Reference photos and licenced images

Photograph of two kaka morphing into an ink sketch artwork
Commissioned artwork "Manaaki kākā" based on a reference photo.

Licencing images

I am often approached by artists to use my photos (and sometimes even my artworks) as reference images for their own art. I provide a number of options:
  • I have donated many wildlife images to Wikimedia Commons. These images are free to use, even for commercial use, under a CC-BY-4.0 licence. The only requirement is that I'm credited with providing the reference.
  • I sell reference photographs to artists, with discounts for bulk purchases. Please get in touch to discuss options, as prices vary based on the type of licence you need.
  • If you are looking for stock photos, I have hundreds of images in the Excio Photo Library. Check the usage rights closely (they cannot be used for artistic photo references).
  • If you are a not-for-profit wildlife or conservation organisation, educator, or author, I may provide images for free (with photo credit) or for a reasonable fee depending on the circumstances. Please get in touch. I'm happy to support these sorts of causes.

I do not give permission to copy artworks that I release as limited edition prints. This is to protect the integrity and value of the limited editions. I do often have similar photos, so please do contact me to see what the options are.

Thoughts and advice on copying art

"All art is theft" they say. There are some out there who think it is fine to copy anything they find on the internet, and even sell it. This is simply not true and not legal. New Zealand intellectual property and copyright law is quite strict and there are no "fair use" provisions. Word also gets round in the art community about unethical artists who copy other's works. You don't want to be "that" artist.

But I'm inspired by this piece and must create art! My advice? Always ask the artist or photographer FIRST. Do not create the piece and then ask (or worse, not ask at all). It's important to know under what conditions you can use the reference before you begin. The worst that will happen is the creator will say no. But many creators are more than happy for you to use their work. You might even make a friend in the process!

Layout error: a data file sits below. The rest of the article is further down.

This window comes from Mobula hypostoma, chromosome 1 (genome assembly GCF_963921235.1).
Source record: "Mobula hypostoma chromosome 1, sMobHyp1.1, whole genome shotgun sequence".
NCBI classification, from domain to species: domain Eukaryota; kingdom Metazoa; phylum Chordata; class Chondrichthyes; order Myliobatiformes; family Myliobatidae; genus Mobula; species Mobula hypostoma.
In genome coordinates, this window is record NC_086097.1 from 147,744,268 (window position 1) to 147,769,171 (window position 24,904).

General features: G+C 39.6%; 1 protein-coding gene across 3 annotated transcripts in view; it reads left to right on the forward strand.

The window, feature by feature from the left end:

"But I'm just using the image for practice, I'm not selling it!" My advice? Plan for success. You may create the most awesome piece of art ever and find you want to sell your creation. If you've sorted the usage rights beforehand, you're sweet!

"My client gave me the image to reproduce." If you are an artist and have a client commissioning a piece based on their image, you must check that they have the rights to that image. Many will have just found something they like on the internet and they don't realise they need to get permission from the creator for reproduction. It will potentially save you and the client a lot of unhappiness. You're the professional, and it's your reputation to protect.

"But I purchased your print so that gives me the right to copy it." Nope - all my physical and digital artworks have "All rights reserved" and may not be copied without my express permission.

Final thoughts

I do hope this advice is helpful. I put so much time, money, and effort into creating my images, and a significant part of my livelihood comes from the income I get from selling prints. My work has been copied onto everything from duvet covers to feather art. Copied artworks have even appeared in art magazines. To have my images stolen is distressing, annoying, and so unnecessary! But to end on a positive note, it's been an absolute pleasure to work with other creatives who have used my photos with permission. I love seeing what you create!


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